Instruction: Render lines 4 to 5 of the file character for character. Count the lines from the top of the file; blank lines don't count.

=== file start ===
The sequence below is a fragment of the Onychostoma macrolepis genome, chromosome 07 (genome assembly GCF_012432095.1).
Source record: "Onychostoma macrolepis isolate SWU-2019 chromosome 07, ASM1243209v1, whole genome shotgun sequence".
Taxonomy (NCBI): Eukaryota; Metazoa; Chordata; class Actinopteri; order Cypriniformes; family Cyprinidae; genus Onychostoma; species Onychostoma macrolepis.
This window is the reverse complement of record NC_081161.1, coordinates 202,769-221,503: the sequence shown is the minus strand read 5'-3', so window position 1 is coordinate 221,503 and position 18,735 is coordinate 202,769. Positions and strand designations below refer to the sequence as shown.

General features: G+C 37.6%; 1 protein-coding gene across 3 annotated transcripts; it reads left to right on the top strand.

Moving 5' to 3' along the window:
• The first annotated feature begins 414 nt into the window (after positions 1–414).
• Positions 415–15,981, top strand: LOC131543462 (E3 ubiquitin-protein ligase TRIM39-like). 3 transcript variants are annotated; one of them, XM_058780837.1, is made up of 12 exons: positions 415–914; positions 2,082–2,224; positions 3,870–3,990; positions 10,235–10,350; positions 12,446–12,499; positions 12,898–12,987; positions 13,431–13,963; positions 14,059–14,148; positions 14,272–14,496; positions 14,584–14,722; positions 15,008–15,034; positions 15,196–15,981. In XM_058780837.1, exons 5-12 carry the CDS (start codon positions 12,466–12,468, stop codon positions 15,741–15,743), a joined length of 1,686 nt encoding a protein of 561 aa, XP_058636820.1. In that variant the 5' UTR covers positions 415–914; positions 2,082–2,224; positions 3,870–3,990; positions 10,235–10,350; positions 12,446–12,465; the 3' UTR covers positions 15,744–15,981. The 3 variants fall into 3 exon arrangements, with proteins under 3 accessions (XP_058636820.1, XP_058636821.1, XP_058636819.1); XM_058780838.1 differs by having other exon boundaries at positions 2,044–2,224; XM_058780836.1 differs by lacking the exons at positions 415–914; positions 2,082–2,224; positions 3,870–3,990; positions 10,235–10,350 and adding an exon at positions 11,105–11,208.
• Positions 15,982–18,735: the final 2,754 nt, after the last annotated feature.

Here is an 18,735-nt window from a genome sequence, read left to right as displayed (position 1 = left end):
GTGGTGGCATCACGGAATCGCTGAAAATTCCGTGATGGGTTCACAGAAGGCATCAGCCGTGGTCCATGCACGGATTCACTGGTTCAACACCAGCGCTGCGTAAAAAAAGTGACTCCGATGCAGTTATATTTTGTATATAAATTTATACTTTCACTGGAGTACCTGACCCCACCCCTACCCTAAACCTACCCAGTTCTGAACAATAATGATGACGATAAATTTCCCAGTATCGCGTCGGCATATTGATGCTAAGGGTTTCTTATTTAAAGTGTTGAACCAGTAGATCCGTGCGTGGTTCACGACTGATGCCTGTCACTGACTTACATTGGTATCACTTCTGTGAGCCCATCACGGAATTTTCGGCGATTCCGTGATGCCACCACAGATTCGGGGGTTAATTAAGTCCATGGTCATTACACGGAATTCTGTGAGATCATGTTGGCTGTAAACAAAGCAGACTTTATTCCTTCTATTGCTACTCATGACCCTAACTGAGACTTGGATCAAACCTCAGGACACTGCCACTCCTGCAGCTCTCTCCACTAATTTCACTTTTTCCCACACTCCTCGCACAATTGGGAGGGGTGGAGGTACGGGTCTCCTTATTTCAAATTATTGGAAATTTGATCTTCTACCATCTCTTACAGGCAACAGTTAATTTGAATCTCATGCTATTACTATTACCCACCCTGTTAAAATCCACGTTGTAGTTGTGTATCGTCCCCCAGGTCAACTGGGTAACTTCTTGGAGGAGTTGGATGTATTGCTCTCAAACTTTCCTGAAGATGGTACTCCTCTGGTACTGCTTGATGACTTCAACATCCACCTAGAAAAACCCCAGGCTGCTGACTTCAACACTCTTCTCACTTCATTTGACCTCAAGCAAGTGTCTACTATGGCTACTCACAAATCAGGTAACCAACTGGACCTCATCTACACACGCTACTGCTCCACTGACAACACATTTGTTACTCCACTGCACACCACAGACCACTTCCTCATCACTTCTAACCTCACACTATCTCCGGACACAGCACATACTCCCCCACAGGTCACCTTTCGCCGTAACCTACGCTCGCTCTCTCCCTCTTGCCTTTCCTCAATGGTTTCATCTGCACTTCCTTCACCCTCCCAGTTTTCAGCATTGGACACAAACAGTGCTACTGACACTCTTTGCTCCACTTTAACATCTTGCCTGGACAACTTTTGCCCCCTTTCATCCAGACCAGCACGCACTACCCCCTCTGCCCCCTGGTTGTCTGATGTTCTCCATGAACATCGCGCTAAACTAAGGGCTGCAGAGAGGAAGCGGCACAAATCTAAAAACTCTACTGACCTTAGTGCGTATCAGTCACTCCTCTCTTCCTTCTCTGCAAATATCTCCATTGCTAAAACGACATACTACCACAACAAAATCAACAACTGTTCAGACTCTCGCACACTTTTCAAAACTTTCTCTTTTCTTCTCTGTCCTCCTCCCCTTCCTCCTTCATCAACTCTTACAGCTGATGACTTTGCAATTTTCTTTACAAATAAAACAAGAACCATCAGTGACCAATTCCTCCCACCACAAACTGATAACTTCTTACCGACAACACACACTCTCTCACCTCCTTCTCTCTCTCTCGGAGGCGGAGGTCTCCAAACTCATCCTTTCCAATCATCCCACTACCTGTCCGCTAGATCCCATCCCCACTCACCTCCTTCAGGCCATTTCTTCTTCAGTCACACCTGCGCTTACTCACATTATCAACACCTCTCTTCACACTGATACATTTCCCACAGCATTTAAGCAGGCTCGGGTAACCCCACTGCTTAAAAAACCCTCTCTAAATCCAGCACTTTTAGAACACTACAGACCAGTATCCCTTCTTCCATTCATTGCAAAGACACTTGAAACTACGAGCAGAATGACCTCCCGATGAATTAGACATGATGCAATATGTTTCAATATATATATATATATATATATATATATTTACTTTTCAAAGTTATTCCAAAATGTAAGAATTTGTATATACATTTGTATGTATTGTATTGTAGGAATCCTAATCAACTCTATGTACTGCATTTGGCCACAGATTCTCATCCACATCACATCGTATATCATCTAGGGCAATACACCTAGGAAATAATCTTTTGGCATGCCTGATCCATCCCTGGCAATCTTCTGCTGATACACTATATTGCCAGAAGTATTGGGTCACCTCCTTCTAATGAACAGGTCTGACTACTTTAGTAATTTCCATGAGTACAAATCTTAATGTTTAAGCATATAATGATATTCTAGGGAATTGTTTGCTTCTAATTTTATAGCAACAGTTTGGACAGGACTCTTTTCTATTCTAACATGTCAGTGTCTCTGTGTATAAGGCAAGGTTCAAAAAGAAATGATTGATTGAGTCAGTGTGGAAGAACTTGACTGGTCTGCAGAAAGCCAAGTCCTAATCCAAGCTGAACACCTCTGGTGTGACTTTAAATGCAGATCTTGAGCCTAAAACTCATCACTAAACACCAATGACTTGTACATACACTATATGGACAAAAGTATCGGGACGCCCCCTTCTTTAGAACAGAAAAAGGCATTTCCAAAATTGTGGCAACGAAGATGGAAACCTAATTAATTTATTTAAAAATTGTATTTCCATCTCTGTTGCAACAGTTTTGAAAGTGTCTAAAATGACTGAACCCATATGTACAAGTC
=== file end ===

This window is the reverse complement of record NC_081161.1, coordinates 202,769-221,503: the sequence shown is the minus strand read 5'-3', so window position 1 is coordinate 221,503 and position 18,735 is coordinate 202,769. Positions and strand designations below refer to the sequence as shown.

General features: G+C 37.6%; 1 protein-coding gene across 3 annotated transcripts; it reads left to right on the top strand.